Presentations and Bullet Points

WRITTEN October 27, 2022 Author: Patricia McCormack


Putting together a presentation means figuring out how to communicate your ideas to your audience in a way that is easily understood as well as interesting.

The standard presentation tools today are KeynoteGoogle Slides, and of course PowerPoint. Great, got that, but now it is time to make slides that are interesting, yet easy to understand.

It is important to remember that a good presentation is a combination of the spoken word from the presenter with visual aids. Notice, we didn’t say anything about the written word. Stay away from large blocks of text. Paragraphs on a slide are hard to read and are very distracting to your audience. 

The most common way to clearly present a textual visual aid is using bullet points. But there are a few rules to remember when using bullets:


A bullet item is there to convey an idea, a key point. It should be short, think headline. 

There should not be paragraphs for the bullet, not even a full sentence. The more text you have up there, the more your audience will read it, and not listen to you. Just having the key idea also makes the presenter explain the idea, instead of reading out loud what is on the screen.


The #1 rule for formatting a bulleted list is to be consistent. This means that:

  • Start each bullet point with either a verb or a noun – a verb tells people what to do, it is more powerful.
  • Use the same tense for each verb – the most effective is the present tense, keeping it active.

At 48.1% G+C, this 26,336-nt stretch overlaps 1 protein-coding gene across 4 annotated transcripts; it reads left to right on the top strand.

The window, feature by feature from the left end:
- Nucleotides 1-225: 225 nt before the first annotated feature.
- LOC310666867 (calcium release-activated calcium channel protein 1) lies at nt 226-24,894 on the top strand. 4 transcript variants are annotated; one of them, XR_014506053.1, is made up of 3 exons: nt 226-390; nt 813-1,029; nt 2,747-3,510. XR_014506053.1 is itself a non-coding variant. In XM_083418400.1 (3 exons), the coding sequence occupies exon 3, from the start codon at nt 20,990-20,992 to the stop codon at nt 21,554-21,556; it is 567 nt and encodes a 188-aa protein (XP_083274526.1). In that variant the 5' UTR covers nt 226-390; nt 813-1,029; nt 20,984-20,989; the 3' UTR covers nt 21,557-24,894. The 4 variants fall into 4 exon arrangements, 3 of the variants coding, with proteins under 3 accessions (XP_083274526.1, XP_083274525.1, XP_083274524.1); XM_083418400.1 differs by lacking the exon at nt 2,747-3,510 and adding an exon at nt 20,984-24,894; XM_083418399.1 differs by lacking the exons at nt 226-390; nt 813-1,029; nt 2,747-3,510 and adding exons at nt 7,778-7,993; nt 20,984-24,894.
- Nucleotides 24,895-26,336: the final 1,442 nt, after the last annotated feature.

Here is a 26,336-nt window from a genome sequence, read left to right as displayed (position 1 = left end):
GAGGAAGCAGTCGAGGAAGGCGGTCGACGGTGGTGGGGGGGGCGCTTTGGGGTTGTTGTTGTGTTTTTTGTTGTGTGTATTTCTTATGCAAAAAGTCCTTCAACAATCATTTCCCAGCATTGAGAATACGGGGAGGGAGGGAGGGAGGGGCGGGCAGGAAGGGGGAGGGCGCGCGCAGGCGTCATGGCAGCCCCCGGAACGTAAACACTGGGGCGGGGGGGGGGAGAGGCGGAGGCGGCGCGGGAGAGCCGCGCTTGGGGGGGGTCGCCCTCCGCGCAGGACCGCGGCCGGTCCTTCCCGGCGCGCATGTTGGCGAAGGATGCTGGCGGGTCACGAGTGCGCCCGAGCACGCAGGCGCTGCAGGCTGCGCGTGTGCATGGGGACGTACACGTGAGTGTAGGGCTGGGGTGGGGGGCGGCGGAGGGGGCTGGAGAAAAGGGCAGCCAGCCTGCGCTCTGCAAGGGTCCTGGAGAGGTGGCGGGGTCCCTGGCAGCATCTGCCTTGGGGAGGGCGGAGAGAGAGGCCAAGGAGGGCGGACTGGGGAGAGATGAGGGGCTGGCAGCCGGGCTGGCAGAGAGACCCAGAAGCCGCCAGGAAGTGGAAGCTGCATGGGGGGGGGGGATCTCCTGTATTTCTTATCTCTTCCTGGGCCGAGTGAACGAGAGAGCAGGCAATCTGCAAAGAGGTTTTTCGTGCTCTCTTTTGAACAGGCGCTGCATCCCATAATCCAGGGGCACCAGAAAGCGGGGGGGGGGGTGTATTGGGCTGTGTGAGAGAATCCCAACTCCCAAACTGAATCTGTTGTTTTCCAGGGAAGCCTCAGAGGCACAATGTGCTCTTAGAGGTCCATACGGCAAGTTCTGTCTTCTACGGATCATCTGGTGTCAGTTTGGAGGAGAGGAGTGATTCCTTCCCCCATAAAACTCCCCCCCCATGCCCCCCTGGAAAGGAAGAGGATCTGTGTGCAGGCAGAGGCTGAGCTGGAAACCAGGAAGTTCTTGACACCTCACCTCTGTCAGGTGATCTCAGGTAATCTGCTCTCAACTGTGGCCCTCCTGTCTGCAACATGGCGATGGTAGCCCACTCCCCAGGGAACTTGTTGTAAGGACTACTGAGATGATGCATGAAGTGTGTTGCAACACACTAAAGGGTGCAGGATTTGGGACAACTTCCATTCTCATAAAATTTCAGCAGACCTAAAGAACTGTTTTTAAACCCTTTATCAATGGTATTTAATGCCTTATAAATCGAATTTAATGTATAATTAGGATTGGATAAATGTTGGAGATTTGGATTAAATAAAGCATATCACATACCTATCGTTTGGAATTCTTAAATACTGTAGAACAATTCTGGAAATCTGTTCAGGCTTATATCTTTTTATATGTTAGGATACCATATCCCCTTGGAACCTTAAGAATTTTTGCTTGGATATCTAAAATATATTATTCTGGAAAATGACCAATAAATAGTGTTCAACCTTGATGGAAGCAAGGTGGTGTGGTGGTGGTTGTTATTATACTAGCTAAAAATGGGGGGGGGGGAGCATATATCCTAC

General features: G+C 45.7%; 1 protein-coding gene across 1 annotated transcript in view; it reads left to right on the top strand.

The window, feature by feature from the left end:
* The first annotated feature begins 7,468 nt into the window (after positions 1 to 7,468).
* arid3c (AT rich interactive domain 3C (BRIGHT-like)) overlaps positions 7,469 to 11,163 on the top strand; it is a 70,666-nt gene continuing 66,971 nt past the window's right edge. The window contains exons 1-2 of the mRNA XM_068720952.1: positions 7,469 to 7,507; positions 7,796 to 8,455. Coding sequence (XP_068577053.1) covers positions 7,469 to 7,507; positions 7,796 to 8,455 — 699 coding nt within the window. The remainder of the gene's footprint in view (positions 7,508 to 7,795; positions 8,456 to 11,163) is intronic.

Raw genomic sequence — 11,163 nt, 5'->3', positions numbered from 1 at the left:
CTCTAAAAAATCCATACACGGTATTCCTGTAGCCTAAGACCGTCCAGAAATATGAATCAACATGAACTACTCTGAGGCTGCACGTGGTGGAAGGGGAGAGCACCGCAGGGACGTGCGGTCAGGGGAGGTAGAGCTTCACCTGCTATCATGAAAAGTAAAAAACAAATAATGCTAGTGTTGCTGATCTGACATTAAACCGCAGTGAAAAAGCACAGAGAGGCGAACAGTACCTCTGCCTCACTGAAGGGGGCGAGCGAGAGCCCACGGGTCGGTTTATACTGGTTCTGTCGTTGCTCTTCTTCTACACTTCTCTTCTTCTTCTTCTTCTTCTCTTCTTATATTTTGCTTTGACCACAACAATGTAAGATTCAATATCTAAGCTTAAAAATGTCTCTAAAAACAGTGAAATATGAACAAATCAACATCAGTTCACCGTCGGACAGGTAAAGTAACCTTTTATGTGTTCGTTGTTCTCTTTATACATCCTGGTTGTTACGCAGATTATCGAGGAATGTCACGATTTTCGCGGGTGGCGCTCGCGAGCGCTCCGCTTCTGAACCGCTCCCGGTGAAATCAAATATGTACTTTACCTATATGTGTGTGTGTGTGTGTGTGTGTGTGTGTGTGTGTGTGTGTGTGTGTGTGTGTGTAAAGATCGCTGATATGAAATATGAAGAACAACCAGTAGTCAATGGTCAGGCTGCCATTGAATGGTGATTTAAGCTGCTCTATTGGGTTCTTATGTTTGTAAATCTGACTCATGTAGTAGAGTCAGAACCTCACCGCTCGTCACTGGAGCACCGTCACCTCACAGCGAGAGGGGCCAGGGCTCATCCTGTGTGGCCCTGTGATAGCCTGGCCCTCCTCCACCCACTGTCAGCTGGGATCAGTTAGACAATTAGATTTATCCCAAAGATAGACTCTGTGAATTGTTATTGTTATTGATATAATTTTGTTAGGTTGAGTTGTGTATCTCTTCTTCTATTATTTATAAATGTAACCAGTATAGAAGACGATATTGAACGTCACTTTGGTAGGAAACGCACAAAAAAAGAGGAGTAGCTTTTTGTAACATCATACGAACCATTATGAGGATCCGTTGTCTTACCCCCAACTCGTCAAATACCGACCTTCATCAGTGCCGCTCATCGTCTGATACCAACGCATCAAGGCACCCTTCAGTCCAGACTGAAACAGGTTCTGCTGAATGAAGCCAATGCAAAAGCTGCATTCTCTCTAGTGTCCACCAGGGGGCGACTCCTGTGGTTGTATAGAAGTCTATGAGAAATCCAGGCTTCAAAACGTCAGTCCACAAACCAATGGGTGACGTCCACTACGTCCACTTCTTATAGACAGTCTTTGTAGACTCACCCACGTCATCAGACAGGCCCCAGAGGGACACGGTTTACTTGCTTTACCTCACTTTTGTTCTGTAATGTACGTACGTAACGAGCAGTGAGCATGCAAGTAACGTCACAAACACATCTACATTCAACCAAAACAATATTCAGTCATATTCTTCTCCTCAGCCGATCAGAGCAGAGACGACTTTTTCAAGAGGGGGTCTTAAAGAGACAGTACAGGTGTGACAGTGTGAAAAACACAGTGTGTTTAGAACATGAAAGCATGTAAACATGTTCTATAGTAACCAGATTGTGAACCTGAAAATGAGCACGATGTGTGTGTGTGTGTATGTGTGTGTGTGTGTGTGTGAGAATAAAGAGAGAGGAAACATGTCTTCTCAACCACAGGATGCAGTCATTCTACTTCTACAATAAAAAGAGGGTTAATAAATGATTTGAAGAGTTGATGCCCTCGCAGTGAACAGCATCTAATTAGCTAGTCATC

• Capitalize each bullet point the same way – usually the first letter of the first word is capitalized and the rest of the words are in lower case unless it is a proper name.
  • Punctuate? If you write a full sentence use punctuation. If it is not a full sentence, do not. But a list must be consistent, do not mix and match.


The 5 X 5 rule was created to keep the amount of information in each bullet point tight, and keep the slide from looking cluttered. It states that each slide should have no more than five bullet points and each bullet point should have no more than five words. This is not a strict rule, obviously there may be times you need more than five words, but it is a good guide to help keep slides clean and concise.


Our society is very visual. Audiences may lose interest if they see nothing but a list of bullet points, slide after slide. Mix it up:

  • Use an icon instead of a bullet, it can represent what each bullet talks about. 
  • Create an infographic to give a new layout to your data. There are online tools at Canva, Visme, and Piktochart that can help with this daunting task.
  • Use the Design Style tool available in PowerPoint to convert a bulleted list to a row of colored boxes or circles. 

Make your presentation pop! The slides are your visual aid, so making them interesting will benefit you and your audience. Instead of tons of text, use bullet points to be precise to highlight the key points. Keep the 6 x 6 rule in mind to keep the clutter down. Remember to vary the types of slides in a deck. Use icons, boxes, pictures, charts, quotes, maybe even short video clips – and help your audience to learn something from you.

This information is discussed in our Presentation Skills classes. If you’re looking for ways to improve your communication skills, register for one of our public classes.
Image by Paul Hudson on Flickr

Other Resources:

So You Must Use Bullet Points

Create Alternatives to Bullet Points (video)

How to Properly Use Bullet Points in Your Presentation – Visme

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